I am a smoldering multiple myeloma patient of 5 yrs. I have not yet had any lesions on bones. I receive a bisphosphonate montly via IV and get a Pet/CT scan annually. My lungs "light up" every time, I have nodules, and I had a bronchoscopy 4yrs ago..dx with mycobacterium abscessus. I was on biaxin 500mg a day for about 2yrs. My last pet/ct was February 2016 and showed increased uptake right upper lobe, "probably from peripheral small airway inflammatory changes." A month ago started having severe right shoulder blade pain, neck pain, and chest pain. ER ruled out pulmonary embolism, ekg normal, chest x-ray showed no acute respiratory illness. Saw an ortho doc and he read all of my reports, did full spinal x-ray, physical exam and feels as though pain coming from lung. He ordered mri of right shoulder and thoracic spine to check for osteolytic lesions..I get results tonight. I have a pulmonary appointment scheduled in one week. Last night I noticed slight swelling in my right armpit. Multiple myeloma does not usually present first in the lungs and I am now scared that I have a pancoast tumor or another cancer in addition to the myeloma. The best case scenario if it is cancer would be an osteolytic lesion on the thoracic spine. Would lung or thoracic cancer show up on the thoracic mri or shoulder mri?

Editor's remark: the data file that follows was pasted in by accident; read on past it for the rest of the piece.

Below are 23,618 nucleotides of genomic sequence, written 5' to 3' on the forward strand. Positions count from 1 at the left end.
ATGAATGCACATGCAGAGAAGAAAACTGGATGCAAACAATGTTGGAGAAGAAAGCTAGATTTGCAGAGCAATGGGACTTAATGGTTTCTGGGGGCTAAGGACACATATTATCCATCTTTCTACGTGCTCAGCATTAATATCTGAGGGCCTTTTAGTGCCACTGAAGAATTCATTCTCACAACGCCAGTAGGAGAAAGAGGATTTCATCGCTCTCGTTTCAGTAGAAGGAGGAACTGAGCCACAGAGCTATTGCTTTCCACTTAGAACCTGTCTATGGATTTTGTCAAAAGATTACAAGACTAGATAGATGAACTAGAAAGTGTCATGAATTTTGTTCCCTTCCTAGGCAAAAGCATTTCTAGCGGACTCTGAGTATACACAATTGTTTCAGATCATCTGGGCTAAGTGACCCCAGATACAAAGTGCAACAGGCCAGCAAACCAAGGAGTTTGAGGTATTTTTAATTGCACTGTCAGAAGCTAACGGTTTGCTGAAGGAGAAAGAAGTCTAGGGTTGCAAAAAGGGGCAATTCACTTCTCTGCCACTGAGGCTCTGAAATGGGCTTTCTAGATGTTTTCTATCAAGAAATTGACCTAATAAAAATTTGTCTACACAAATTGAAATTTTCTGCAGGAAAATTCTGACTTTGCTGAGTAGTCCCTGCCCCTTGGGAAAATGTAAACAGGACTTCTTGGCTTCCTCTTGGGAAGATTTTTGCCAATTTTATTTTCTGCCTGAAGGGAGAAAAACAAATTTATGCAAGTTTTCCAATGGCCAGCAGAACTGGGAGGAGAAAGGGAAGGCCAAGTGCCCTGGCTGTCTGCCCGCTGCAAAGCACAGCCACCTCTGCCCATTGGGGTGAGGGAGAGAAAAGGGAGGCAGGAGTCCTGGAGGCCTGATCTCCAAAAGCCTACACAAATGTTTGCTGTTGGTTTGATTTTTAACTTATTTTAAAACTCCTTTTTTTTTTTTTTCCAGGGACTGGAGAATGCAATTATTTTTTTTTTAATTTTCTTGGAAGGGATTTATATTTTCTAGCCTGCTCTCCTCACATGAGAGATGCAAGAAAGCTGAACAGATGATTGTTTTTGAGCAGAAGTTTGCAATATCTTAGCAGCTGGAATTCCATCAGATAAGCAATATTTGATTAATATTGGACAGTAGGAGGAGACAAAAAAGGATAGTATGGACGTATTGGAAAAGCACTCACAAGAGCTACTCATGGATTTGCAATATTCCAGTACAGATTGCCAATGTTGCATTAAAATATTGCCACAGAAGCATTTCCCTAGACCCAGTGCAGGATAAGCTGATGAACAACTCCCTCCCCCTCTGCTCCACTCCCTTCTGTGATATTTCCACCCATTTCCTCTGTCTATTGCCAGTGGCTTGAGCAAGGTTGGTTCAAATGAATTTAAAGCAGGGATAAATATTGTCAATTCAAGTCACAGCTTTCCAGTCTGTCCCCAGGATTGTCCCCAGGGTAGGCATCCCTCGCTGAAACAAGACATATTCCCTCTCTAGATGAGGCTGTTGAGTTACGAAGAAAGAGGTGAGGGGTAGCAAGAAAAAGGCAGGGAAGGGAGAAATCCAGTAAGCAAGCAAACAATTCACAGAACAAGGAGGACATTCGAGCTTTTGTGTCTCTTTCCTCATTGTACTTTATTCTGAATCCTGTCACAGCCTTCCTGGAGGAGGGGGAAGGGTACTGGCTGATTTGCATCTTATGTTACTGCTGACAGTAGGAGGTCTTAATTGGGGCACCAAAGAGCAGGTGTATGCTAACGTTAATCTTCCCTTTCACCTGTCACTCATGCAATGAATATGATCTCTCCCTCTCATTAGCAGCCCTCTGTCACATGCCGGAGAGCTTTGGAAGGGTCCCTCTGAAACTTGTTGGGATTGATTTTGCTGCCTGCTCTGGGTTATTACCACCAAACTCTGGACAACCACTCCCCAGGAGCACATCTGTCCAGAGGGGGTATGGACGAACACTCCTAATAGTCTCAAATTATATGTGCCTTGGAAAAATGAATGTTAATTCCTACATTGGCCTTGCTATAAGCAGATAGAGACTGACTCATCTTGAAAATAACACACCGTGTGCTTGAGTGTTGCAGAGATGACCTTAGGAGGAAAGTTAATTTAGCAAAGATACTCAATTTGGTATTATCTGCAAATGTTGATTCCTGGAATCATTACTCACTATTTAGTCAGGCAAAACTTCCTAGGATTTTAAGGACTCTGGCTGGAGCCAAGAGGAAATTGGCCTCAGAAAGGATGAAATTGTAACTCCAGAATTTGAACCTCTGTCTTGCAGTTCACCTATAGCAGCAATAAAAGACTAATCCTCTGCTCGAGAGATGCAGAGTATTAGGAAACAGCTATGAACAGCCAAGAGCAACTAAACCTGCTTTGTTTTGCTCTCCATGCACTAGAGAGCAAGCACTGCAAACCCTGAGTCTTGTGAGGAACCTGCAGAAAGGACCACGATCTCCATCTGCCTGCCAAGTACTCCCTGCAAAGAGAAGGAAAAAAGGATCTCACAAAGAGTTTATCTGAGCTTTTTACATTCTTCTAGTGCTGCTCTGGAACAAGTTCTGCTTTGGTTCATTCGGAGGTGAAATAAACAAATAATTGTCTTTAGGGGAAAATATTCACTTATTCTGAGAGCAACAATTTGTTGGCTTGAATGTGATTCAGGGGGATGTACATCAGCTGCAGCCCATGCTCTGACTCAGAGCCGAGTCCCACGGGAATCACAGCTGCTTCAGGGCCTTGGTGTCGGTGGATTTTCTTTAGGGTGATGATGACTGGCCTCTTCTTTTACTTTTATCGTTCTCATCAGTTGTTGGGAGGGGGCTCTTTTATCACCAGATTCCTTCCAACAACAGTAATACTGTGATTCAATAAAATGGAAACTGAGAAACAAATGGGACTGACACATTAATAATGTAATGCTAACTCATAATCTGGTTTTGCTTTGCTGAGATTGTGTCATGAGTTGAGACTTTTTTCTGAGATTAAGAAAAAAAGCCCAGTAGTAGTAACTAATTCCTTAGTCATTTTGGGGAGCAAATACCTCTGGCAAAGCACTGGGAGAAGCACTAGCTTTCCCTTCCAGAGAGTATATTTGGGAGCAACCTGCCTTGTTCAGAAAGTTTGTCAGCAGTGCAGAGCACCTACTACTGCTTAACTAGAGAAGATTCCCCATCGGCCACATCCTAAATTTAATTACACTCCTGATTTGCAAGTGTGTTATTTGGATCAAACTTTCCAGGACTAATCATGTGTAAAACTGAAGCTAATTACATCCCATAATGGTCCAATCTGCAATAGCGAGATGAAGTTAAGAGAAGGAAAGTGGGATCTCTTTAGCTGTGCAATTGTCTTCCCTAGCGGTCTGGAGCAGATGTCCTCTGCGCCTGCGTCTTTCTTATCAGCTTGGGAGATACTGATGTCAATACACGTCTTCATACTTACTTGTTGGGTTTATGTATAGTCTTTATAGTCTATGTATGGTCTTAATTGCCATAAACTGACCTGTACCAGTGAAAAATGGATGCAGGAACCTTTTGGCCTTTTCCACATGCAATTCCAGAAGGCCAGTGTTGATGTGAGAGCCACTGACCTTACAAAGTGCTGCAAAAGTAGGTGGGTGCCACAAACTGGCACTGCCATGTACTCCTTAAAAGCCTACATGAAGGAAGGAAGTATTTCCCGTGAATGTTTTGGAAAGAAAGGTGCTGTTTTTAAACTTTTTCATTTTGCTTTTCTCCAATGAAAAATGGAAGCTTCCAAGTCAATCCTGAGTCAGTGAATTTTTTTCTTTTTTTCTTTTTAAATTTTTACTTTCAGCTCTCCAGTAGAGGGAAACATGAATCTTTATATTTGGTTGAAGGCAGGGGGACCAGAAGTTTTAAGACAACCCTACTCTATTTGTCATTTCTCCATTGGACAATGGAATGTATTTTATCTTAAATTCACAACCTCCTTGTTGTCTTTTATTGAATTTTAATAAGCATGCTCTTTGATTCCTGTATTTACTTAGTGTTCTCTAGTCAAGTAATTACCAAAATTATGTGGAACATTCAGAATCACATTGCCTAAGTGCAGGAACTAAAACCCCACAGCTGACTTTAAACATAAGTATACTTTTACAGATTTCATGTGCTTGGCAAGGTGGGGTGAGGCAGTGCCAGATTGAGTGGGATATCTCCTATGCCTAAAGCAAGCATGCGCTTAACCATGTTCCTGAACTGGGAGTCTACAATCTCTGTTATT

Fri, 10/28/2016 - 08:15
Welcome to Grace. I'm very sorry you're living with this diagnosis. One very common and important thing to know about all cancers is that it can and will do anything. So while it may be unusual for multiple myeloma to show first in the lungs it is very possible. With that said it's also possible to have 2 different cancers at one time. It's not known exactly why but stats show that people who have had cancer (or living with cancer) are more likely to have a 2nd cancer than someone to get a first cancer in the same time period.
MRIs are focused on a small area as compared to a CT so it's easier to miss if the MRI isn't directed at the right area. It's also possible for a tumor to hide behind bone in an MRI as opposed to CT which creates a 3D image of the area. It would be unusual to miss a tumor with an MRI pointed directly on it but it happens (it happened to my husband). With that said the shoulder area is a complex area and an MRI can give a detailed picture of what's happening in that area and probably a good first step in processing the issue. I imagine your oncologist would order a CT if the MRI doesn't pick up a problem.
I hope this helps.
Best of luck,